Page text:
Group Disability Insurance - 3 Devastating Misconceptions

Life Insurance

We plan for Life insurance coverage during working years, and we plan for investments for our retirement, but do you or your spouse have enough disability insurance in place to protect your income… so you can maintain the lifestyle you currently have without having to tap into those same investments or savings to pay your bills? READ THIS because it probably pertains to you or someone you know. Ever hear of someone suffering a “living death?” That is what happens to not only the disabled person, but also their family if a solid disability plan of action is not in place.

  1. Hey, I have group coverage through work so I am all set! Really!? What amount or percentage of your income are they replacing? Some plans replace 40 or 60%, which is more than likely not enough. Why? Chances are your employer is paying all or most of the premium for that benefit, and when the employer pays, if you or your loved one has to go on claim, that 40 or 60% of your income replacement is taxable, so are you really getting 40 or 60% of your gross income replacement? Do your family a huge favor and read your group coverage fine print. There is probably room to get another individual disability policy to make up the monthly coverage shortfall; even if it is only indemnifying 10-30%...every little bit helps!
  2. Another issue with only having group coverage is the definition of what is considered “disability” by the carrier/insurer that provides the coverage. You may have a policy that has a definition of disability that says, “the person can’t do the material and substantial duties of any occupation for which he is reasonably suited through education, training, or experience”, which reinterpreted means, they aren’t going to pay the claim! How can that be? Easy, if you can’t be a doctor and see patients because of dexterity issues, you could still probably “teach” about how to be a doctor in your given field. Whereas, if your group contract has the definition that says own occupation in place of any, you would have a better contract because if you can’t see patients, you can’t work and make a living, so they’d be more apt to have to pay the claim. Some contracts, in fact, many of them, are a hybrid of the two. It will give you the own occupation definition for the first two years on claim, but then changes over to the any occupation definition in year three. These are risky also.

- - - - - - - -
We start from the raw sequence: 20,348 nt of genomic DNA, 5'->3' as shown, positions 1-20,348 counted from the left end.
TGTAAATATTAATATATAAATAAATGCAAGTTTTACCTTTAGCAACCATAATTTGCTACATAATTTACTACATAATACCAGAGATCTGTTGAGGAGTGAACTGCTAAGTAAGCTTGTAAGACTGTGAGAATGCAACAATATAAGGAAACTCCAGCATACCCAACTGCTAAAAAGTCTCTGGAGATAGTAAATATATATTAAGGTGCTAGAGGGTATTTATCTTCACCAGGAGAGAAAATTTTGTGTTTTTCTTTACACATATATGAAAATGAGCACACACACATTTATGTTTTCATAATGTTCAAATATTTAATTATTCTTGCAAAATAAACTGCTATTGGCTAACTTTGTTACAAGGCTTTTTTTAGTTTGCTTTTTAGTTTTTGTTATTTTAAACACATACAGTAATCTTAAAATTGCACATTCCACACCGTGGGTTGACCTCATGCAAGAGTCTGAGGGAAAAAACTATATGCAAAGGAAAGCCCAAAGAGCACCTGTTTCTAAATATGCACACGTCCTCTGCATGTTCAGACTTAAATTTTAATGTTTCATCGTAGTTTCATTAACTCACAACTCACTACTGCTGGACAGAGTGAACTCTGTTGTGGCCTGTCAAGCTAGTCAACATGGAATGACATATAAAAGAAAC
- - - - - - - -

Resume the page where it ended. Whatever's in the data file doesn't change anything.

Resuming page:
3. How long will your long-term disability plan cover you once you are on claim? Many will cover you to retirement, whether age 65 or 70, but that is a risky assumption to make as some plans will only cover for a minimum duration, such as 2 or 5 years. You have to ask yourself, just how “long-term” is a 2 or 5 year payout? Not very long if you are in your early working years and become permanently disabled for the rest of your life. How good is that 2 or 5 year plan then?

The bottom line is, always read and understand how your group policy works, and speak with a specialist if you do not know if it is sufficient enough coverage for your family. If you do not have any disability insurance at all, then you definitely need to speak to a specialist to discuss your options of protection! Don’t let your family suffer because you didn’t!

About the author: Kyle McDonald holds FIC, FICF, FSCP® & CLTC designations. His viewpoint on life insurance is simple, “Anyone with a family must have life insurance. In the end, life insurance is for others you care about, not you.” He is ready to help you and your family get the best option available. Contact Kyle today at   1-800-651-1953 or KMcDonald@Pivot.com.